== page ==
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vlans sharing broadband connection

Occasional Visitor

vlans sharing broadband connection

we have a problem configuring vlans on baseline switch 3CBLSG16 (2916-SFP Plus). We want to define 2 vlans that can share an internet conenction but separated eachother. that means that both departments should share internet but should not share any other information. we tried to do that creating 2 vlans with a common port for the internet router. One of the vlans with tagged ports and the other with untagged ports. this do not work. can you help us.

Frequent Advisor

Re: vlans sharing broadband connection

For this to work the Broadband device you are connecting the Baseline swith to needs to be configurable by you (not owned by service provider) and also support VLAN's and understand tagging.

So the answer is the following. If you are sending 2 VLAN's over the same port to your Broadaband device. The Baseline switch is adding bytes with an ID number in it based that VLAN's ID number. The Broadband device is probably going to drop those packets since it does not know what to do with them. When the broadband device sends packets to the Baseline they are more than likely being sent without those extra bytes which the baseline switch will then send out on the "Default" VLAN

To understand more read on

The VLAN that comes on the switch from factory is usually called the "Default" VLAN. Then as you add new VLAN's each one gets an ID number so only when the switch sends a packet down a link with 2 or more VLAN's on it. The switch will add bytes to the packets with that number in them.

On any given port you can have 1 and only 1 VLAN that the switch does not add the extra bytes to. Thats called the "un tagged" vlan for that port. All the other VLAN's on the same physical port must have bytes added to each packet with an ID number. These are the "Taggged" VLAN's for that port.

Here is where it gets ticky. Switches and Ports obviously both send and receive packets.

So first lets talk about what happens when a Switch receives (ingress) a "Tagged" packet on a particular port. It first looks to see if the packet has extra bytes in it. If it does then it looks at the ID number in those bytes. It does a lookup to see if it matches the ID number of a VLAN ID number it was configured for lets call it VLAN Green. If there is a match, it then looks up the list of ports the have that Green VLAN on them and then sends the packet out (egress). This also holds true for a packet it received without these extra bytes.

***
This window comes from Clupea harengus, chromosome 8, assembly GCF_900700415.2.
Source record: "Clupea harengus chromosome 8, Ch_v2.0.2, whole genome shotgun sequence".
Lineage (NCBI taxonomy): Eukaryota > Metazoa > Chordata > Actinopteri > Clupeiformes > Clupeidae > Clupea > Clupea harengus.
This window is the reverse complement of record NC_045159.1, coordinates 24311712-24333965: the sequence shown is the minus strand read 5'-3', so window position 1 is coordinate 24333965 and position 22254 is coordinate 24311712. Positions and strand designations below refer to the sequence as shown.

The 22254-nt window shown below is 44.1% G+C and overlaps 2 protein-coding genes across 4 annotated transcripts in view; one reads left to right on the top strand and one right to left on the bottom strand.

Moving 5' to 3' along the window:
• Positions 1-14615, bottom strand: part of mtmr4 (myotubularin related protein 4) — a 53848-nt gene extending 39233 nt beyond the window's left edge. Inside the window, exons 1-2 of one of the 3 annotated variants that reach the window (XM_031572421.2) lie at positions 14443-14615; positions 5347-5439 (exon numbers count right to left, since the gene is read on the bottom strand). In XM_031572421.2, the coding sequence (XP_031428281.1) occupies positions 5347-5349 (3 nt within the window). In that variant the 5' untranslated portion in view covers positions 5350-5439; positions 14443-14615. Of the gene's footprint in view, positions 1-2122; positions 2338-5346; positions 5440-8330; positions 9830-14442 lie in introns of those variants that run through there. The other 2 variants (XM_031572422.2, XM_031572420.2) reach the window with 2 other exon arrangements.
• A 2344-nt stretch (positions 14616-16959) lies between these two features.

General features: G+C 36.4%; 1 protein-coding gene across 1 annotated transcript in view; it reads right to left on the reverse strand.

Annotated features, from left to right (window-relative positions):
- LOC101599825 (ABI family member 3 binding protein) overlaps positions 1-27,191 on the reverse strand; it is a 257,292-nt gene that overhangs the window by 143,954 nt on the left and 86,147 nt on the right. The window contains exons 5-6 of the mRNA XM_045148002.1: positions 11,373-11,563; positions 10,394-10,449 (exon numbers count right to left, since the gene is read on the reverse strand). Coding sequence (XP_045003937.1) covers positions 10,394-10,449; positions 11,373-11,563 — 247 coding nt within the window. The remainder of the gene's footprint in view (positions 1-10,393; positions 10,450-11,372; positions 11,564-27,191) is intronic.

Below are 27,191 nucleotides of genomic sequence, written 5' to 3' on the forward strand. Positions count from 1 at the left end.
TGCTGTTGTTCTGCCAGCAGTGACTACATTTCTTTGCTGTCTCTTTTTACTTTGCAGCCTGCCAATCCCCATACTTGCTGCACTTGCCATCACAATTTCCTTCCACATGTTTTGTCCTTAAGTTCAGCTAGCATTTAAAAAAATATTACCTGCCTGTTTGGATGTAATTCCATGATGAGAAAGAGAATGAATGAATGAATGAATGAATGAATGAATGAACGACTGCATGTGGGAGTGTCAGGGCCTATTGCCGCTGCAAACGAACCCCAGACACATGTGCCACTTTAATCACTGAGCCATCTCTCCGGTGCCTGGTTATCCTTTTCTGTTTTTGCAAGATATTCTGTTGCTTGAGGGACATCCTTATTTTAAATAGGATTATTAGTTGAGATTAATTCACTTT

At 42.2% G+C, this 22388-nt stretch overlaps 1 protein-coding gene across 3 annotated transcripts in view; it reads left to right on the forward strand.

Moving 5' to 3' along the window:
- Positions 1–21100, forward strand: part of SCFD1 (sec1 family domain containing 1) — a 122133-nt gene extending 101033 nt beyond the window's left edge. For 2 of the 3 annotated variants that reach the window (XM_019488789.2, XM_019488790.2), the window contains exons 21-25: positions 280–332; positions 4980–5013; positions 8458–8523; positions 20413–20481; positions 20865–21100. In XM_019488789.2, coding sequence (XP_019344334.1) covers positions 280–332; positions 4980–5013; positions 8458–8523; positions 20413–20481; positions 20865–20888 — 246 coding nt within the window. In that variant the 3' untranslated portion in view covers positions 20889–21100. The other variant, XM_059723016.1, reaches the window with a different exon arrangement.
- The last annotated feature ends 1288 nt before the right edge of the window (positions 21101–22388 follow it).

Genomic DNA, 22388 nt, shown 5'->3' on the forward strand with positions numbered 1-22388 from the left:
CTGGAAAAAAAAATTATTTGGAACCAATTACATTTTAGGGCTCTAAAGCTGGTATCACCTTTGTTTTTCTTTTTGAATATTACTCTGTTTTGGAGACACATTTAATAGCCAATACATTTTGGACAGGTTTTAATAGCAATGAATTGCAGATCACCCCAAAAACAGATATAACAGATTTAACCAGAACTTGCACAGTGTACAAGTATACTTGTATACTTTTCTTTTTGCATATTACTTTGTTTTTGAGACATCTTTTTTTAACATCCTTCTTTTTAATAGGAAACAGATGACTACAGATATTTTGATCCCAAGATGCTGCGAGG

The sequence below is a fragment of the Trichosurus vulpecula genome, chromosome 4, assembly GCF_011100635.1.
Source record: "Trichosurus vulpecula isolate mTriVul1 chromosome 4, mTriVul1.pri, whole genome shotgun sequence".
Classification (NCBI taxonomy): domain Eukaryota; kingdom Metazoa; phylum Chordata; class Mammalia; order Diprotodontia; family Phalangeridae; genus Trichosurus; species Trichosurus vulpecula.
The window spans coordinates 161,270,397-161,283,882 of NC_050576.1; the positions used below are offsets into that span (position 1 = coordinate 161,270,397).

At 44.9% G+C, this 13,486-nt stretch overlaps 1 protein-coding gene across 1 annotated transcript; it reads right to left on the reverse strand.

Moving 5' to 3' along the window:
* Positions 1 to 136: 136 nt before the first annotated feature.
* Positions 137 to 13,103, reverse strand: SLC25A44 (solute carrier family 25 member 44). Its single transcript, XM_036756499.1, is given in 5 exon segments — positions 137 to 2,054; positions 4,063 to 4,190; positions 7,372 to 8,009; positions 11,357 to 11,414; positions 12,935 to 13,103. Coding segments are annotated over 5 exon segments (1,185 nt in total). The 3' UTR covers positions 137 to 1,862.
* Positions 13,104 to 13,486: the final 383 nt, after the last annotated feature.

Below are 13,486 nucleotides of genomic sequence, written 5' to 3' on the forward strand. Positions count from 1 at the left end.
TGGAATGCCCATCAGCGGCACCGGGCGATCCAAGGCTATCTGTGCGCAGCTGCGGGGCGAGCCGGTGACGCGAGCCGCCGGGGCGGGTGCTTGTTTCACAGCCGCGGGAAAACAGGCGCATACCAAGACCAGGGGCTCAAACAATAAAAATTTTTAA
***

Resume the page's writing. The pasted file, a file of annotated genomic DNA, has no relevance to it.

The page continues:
Now lets look at what happens when a switch now needs to sends a packet it received. The switch already decided what VLAN the packet belonged to. Now it does a look up of the list of ports configured by the admin of the switch for that Green VLAN. If the port the packet needs to go out is a "Tagged" port for that Green VLAN. The switch adds those extra bytes to it with that ID number in them and sends it out. If the port the packet needs to go out is "Untagged" for that VLAN. It does NOT add those extra bytes and sends it out.

Lastly lets talk about what happens in the worst case scanario and that is when a Switch receives a packet on a port with extra bytes and a VLAN ID number the switch itself was not configured for. For security reasons most low end switches or devices that don't or are not configured for VLAN will simply drop that packet. On more expensive switches and devices that do understand and can be cofnugred for VLAN. There are additional configurations that can me more selective before dropping packets.

Occasional Visitor

Re: vlans sharing broadband connection

as i know, base line only support 1 interface vlan that is default (vlan 1 interface)

if u have 2 another vlan of user eg vlan 2 and vlan 3,

u need 1 firewall that can support tagg port.

than can create interface vlan 2 and vlan 3 at the firewall. After configure address using the interface under firewall rules , allow the ip range that allow to internet